Ms Brown : I believe that is happening, but, again, it is a long-term process. The other thing is that they are reliant on the images that they have, which is a great start, of course, but the other daunting thing, especially with child exploitation material, is that they are children: they grow up, and they begin to look different.

CHAIR: Can I take you to your view in your submission about potentially expanding the definition within the AVM act to encompass more CAM material? This is something the committee's looked at recently, and we struggled with trying to shoehorn more into the AVM act. It's trying to fulfil a specific function. Is your point that there needs to be a similar regime of penalties in relation to a broader range of CAM, particularly that relate to individuals in, say, tech companies?

Ms Brown : Yes. While you could try and, as you say, cram it in there, that might not be ideal, but there could be scope to create a new regime that deals specifically with this issue or similar issues in relation to child exploitation material. As we point out in our submission, while some material could be captured currently, there are limitations to the abhorrent material act as it stands: it must be rape; there must be penetration combined with the element of violence.

CHAIR: The committee certainly understands the limitations, and the idea of picking up that kind of regime, which the committee feels has worked well in relation to AVM, and relating it to a broad definition of CAM has some merit in terms of exploring. Do you get the feeling that right now, though, the tech companies—the individuals—are not being held responsible enough or do not have those penalties in place to comply? Are you seeing a lot of examples where they're not complying with law enforcement quickly enough or aren't incentivised to—

Ms Brown : I couldn't comment on that specifically, and I think that's probably where the eSafety Commissioner will be particularly helpful. There is no doubt that tech companies are trying to take steps to deal with this, and it is a huge problem; however, we know that they could do more.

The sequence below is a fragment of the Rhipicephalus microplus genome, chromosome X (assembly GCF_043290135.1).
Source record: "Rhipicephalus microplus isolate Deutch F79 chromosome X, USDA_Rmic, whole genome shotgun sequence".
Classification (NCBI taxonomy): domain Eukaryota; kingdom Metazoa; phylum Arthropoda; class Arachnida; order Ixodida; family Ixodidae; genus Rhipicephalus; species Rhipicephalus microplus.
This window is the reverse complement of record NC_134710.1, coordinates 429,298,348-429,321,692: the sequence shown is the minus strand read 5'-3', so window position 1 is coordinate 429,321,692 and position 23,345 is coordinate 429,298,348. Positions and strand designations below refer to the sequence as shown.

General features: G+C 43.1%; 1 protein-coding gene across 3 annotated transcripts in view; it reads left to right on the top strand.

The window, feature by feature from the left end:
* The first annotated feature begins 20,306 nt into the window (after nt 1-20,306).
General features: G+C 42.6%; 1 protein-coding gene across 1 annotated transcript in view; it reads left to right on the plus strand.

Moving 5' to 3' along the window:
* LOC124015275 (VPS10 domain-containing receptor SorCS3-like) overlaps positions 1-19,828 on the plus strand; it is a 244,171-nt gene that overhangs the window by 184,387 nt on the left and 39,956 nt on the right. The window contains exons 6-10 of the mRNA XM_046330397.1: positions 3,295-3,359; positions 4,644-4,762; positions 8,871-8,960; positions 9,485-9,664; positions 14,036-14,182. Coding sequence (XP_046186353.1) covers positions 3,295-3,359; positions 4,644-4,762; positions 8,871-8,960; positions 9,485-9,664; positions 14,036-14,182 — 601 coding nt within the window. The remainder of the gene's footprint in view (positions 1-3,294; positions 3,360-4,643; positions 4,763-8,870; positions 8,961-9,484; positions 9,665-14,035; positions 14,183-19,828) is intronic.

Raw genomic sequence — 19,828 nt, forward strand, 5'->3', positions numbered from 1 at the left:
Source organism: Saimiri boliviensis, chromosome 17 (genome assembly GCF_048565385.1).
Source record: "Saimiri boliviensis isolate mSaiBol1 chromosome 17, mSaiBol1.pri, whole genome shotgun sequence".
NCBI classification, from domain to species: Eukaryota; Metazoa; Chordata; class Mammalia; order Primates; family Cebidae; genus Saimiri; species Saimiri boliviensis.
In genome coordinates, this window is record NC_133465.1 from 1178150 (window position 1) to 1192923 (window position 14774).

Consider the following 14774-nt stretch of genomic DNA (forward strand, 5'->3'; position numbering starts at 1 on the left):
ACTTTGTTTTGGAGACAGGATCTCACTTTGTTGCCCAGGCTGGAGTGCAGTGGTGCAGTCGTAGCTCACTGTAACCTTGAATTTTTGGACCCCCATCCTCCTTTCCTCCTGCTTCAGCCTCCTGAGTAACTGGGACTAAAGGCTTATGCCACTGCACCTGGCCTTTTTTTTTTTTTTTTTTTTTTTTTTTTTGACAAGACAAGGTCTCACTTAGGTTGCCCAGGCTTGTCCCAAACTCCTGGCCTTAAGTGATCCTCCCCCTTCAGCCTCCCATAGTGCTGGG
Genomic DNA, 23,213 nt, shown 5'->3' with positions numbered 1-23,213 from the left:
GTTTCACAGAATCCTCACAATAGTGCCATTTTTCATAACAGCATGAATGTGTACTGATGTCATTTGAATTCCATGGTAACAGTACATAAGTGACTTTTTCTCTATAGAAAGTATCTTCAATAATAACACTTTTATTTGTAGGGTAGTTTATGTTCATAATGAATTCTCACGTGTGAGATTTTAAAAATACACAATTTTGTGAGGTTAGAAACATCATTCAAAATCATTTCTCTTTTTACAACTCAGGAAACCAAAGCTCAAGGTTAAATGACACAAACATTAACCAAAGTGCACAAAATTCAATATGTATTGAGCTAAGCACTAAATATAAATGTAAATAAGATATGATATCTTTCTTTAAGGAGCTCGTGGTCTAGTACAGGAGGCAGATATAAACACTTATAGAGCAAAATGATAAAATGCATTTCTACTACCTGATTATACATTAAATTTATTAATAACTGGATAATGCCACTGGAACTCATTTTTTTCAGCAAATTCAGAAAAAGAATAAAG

CHAIR: You've seen our new Online Safety Act, which we're looking at. It creates an enforcement regime for the eSafety Commissioner. Do you think we need to go further than that, or do you think the Online Safety Act goes some way to addressing those concerns?

Ms Brown : I think it goes some way, but it is still quite limited in its scope. It's the same with the trolling legislation; while it's a great step in the right direction, it is still limited. With the trolling bill especially, while it might be useful for defamation proceedings and whatnot, when it comes to dealing with this kind of material, it doesn't hold the tech platforms to account.

CHAIR: No, that's quite alright. There are a lot of different things that we're doing in this space, and we're very cautious about not creating duplication or overlap. Neither do we want to have gaps there, so that kind of advice to us is very helpful. Finally, is there enough focus, in your mind, from a tech perspective? Obviously, the eSafety Commissioner and others in law enforcement are dealing a lot with tech companies and social media platforms. Are we neglecting the cloud providers, where a lot of these images are hosted, who perhaps should be playing more of a role, in terms of searching for images or being proactive in looking at what their services are hosting?

Ms Brown : Potentially. Again, it is a very fraught issue, and we've seen what has happened in the US with Apple. They have tried to start scanning images going through to the cloud. That was supposed to happen—it is supposed to be happening now—and it's not happening, because of the backlash.

CHAIR: The Europeans are apparently taking steps towards that. Are they having a similar backlash, do you know?